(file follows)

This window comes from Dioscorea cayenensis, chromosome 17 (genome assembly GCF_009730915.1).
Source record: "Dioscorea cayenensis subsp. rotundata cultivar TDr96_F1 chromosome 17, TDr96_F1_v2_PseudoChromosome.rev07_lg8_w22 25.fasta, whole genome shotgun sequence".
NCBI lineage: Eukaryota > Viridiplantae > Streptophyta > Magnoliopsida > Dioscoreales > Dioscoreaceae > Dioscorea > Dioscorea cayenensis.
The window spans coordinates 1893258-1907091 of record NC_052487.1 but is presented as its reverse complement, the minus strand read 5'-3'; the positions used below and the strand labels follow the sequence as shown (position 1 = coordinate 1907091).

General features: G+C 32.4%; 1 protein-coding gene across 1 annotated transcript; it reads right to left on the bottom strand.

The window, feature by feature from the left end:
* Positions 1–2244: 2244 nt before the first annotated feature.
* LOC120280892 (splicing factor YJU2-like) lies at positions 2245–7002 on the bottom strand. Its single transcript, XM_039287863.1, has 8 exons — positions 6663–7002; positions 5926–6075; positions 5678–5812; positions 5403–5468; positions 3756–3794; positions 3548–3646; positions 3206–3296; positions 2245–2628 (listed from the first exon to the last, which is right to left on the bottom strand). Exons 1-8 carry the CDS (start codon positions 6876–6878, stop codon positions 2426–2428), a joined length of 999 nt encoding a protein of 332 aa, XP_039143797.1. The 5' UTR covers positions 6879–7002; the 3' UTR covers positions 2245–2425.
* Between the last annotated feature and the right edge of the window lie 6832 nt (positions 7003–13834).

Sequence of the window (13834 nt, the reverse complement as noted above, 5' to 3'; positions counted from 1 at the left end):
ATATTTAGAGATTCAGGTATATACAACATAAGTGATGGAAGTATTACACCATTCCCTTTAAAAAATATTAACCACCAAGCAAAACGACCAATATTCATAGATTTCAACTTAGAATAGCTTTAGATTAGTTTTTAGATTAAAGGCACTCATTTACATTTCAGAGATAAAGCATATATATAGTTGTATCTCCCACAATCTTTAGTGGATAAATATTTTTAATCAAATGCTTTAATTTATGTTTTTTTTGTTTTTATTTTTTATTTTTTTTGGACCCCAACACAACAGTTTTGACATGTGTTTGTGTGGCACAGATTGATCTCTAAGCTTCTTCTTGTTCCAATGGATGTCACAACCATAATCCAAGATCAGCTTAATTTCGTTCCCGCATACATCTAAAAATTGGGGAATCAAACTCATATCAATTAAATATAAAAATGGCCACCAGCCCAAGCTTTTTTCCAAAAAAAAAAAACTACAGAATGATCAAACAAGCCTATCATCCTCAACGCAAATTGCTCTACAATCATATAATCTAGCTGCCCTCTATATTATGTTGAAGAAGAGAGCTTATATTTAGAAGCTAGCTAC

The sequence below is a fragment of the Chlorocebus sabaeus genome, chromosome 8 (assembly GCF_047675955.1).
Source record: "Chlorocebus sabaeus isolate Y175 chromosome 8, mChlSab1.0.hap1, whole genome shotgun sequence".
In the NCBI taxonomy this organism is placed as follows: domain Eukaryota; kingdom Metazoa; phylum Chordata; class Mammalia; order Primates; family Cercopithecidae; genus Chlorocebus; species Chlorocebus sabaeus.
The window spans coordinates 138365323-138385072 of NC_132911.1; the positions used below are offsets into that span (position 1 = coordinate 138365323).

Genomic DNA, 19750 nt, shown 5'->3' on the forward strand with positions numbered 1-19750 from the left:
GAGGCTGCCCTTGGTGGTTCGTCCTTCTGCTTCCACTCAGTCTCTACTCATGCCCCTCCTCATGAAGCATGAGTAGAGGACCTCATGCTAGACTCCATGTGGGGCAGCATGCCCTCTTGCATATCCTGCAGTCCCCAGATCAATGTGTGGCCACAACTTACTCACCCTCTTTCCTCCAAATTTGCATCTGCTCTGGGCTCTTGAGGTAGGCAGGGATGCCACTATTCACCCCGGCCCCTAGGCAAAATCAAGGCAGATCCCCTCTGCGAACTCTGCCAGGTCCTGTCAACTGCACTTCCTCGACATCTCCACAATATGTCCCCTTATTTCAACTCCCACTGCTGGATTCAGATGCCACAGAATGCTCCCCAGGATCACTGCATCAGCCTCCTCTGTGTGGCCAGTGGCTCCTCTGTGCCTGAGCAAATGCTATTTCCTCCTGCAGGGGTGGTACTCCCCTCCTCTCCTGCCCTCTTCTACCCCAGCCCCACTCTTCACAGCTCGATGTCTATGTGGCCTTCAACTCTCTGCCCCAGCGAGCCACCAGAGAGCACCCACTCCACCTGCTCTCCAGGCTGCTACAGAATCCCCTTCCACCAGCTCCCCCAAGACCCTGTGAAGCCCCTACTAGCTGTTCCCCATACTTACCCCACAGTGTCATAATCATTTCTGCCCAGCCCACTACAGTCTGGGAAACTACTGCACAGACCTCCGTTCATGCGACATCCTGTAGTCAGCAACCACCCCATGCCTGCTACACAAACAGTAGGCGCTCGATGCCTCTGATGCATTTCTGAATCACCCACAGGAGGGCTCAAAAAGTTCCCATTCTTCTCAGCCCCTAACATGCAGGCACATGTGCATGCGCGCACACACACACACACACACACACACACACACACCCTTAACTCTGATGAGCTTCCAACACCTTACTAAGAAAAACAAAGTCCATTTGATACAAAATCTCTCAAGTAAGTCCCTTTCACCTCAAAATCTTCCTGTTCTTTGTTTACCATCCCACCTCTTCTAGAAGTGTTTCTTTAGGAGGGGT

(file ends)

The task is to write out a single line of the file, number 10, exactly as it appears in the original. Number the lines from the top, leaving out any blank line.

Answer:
Sequence of the window (13834 nt, the reverse complement as noted above, 5' to 3'; positions counted from 1 at the left end):